Linked lists are obsolete

Linked lists have been an integral part of programmers work. Now its time to annihilate this prehistoric data structure.

Since early C days, you find linked list implementations in nearly every source file, most likely in its simplest form: A data structure with a ‘next’ pointer, refering to the node of the list, beeing such a data structure again.

Then came object-orientation, and every class library provided at least one generic class for linked list, to the programmers don’t need to implement a linked list themselves again. Brave new world. But, surprise, surprise – nobody used them.

What the hell happened? Where had this most important of all data structures gone?

Let’s think about the reasons to use a linked list:

  • Linked lists are quite simple to program.
  • Insertion in a linked list is cheap: You can insert an element in O(1)
  • Concatenation of linked lists is cheap: You can put together two linked lists in O(1) (assumed that you have a double linked list), by setting the next-pointer of the last element of the first list to the head of the second list.

Good reasons, it seems. So why, why, why….?

It’s simple to explain: Compare this advantages with other data structures, let’s say a self growing array:

  • Every library provides such an array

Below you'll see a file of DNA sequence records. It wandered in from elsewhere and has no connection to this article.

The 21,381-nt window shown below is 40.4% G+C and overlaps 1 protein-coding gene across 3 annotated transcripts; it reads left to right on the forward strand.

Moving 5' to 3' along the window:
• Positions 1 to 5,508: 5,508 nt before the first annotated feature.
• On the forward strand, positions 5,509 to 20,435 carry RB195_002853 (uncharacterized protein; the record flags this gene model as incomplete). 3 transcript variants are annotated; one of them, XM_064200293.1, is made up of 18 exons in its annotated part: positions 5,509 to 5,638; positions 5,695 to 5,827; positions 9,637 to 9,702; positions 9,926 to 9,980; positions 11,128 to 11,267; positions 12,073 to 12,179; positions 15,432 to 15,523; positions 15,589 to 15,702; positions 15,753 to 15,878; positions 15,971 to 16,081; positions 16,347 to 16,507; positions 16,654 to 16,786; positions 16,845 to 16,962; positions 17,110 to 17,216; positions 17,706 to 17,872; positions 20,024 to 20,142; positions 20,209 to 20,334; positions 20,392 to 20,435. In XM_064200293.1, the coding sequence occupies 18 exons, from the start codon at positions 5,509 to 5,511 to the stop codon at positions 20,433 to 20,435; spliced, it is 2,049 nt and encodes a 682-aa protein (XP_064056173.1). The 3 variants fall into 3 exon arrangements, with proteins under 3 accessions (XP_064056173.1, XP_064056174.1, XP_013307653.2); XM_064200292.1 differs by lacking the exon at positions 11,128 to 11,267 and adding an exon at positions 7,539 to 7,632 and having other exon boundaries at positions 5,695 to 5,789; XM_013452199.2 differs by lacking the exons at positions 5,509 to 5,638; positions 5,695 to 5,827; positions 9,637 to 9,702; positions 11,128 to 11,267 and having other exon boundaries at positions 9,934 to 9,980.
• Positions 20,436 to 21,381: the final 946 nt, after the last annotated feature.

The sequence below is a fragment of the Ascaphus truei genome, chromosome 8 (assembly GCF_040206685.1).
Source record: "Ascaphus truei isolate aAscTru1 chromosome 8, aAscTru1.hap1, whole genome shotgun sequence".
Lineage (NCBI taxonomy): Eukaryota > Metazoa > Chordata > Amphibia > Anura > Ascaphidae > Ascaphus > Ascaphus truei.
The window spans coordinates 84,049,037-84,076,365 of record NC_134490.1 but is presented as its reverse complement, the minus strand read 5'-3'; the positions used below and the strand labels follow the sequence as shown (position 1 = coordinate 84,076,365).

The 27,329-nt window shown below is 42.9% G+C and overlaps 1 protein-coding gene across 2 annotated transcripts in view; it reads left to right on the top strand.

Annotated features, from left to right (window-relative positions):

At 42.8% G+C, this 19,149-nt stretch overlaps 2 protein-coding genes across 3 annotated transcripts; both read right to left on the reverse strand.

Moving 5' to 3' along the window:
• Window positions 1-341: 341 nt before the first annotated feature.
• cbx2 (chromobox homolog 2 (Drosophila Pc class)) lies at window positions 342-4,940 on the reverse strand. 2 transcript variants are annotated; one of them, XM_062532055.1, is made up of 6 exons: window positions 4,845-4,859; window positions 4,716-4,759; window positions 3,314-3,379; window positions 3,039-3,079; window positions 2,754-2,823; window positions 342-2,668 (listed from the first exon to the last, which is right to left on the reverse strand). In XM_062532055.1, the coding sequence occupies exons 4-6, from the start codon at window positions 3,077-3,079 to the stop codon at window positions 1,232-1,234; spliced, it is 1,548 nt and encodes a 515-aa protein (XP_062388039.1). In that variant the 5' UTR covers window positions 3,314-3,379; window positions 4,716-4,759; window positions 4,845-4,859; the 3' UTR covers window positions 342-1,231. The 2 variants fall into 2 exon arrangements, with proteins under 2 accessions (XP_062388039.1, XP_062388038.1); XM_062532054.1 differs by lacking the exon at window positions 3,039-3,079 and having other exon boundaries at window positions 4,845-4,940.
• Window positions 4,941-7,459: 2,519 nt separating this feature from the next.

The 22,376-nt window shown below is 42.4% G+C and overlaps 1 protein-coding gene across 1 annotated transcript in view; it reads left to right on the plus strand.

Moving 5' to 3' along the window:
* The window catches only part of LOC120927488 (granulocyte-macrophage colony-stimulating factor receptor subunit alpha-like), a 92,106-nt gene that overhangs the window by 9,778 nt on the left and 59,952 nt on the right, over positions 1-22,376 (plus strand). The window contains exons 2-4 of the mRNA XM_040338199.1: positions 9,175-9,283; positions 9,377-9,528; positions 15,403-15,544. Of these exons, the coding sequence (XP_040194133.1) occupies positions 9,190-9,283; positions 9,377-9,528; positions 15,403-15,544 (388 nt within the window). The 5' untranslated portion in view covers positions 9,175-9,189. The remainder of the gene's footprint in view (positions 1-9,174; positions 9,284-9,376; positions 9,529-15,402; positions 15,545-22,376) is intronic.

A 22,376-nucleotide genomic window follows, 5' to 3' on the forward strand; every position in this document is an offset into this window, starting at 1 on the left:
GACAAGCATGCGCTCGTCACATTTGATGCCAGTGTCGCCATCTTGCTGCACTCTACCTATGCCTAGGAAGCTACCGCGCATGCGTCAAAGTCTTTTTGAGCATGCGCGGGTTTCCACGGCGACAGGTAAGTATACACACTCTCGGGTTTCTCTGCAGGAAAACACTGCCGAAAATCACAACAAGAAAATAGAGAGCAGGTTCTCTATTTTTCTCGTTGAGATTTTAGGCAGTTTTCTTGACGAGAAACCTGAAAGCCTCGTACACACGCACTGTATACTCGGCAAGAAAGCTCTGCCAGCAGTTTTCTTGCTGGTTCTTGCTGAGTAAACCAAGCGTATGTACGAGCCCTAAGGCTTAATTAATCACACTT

• Consecutive insertion in an self growing array is cheap: You can insert an element in O(2) – but you don’t need to get new memory with “new” every time you insert an element
  • The concatenation of two lists is expensive, each element must be copied, so this is O(n).

So the advantage seems to be the concatenation of two lists. Isn’t this sufficient to justify the existance of a generic linked list class in class library?

Let’s have a look at such a concatenation operation in O(1):

Assume you have two lists, l1 and l2. A new list is created by the concatenation of l1 and l2, let’s call this list l3. If you create l3 the way described above, you will face a problem: The elements (nodes) in l1 and l2  are now as well in l3. But each node has only one next pointer. If you now change l3, you will as well change l1 or l2. Since you have a generic linked list class, this is not desired behaviour. So you must create l3 by copying the elments from l1 and l3 to new nodes. This means, that you now do this operation in O(n).

So now the last advantage of a linked list compared to an array has gone. Of course, there are a lot of cases, where the two operants of the concatenation are no longer used, and therefore, copying is not necessary. But – it should be a generic implementation, eh? And to be honest: How often do you need a concatenation operation?

In short words: Nobody needs a generic linked list class, that has no advantages. You instead use an array – where you can access the entries simply by the index of the array in O(1).

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